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London 2012: Future of Obesity Treatment

Which patients gain from obesity treatment?

Several medical therapies for treating co-morbidities, but not for obesity
Simon Aylwin

In his presentation, ‘Which patients stand to gain most from obesity treatment?’ Dr Simon Aylwin, King’s College London, UK, said that this was an almost impossible question to answer but said he would explain some of the questions that should be considered in trying to answer the question.

“Historically, prevention consisted of diet, exercise and risk factor management, however for today’s patients who are aged >55 with co-morbidities intervention is required. But what intervention?” asked Aylwin. “There are a whole host of medical therapies available to treat co-morbidities such blood pressure, diabetes, cholesterol, but there are no medical therapies available to treat their obesity.”

Even though the Swedish Obese Subjects (SOS) study recently reported that patients who undergo gastric bypass surgery are less likely to have cardiovascular events than people who receive more conventional treatment for their weight condition, he suggested that it is not the number of heart attacks, but whether the patient survives it.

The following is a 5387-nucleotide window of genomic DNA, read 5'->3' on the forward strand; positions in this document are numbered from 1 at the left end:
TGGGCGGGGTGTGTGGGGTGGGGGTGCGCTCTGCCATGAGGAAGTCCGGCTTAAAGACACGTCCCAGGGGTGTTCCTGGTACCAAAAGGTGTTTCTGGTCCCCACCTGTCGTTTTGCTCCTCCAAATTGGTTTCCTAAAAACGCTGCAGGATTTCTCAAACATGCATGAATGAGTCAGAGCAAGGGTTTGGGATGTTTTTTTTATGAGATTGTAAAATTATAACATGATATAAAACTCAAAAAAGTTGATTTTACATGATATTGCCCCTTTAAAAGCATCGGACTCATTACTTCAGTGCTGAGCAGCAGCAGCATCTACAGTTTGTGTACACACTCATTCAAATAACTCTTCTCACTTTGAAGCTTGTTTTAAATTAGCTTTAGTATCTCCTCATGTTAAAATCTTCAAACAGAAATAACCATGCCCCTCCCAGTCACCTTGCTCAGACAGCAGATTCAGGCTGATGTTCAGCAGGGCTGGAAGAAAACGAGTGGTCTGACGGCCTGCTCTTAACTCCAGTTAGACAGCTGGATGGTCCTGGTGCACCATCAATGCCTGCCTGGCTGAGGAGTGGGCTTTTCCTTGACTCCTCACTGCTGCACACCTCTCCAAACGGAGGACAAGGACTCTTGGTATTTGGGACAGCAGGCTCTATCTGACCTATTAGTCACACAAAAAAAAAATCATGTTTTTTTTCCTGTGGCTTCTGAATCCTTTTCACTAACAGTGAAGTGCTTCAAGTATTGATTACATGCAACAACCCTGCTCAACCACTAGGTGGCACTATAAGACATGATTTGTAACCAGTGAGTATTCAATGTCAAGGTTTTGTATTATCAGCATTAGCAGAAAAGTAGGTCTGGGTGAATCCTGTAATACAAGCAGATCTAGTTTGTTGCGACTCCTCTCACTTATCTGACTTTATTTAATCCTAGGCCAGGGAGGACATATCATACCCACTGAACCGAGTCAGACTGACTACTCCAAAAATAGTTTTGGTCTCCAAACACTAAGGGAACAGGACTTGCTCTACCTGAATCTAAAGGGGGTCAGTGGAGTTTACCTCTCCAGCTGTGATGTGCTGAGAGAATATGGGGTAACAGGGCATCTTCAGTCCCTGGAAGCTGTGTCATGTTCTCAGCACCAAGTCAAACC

He argued that the evidence is not there yet to categorically state that obesity surgery is useful in preventing death, however it is useful in preventing disease, dysfunction and dissatisfaction. Another aspect of surgical intervention is economic, and Aylwin presented economic models that showed that if 25% of patients had surgery they would incur less overall costs than patients who continue with medical therapy only, saving approximately £1billion. 

He concluded by asking who is appropriate for bariatric surgery: “I know who is eligible but who requires it the most, what about those with psycho-socio dysfunctionality? Such conditions are the harbingers of medical disease and should be considered as reasons for intervention.”

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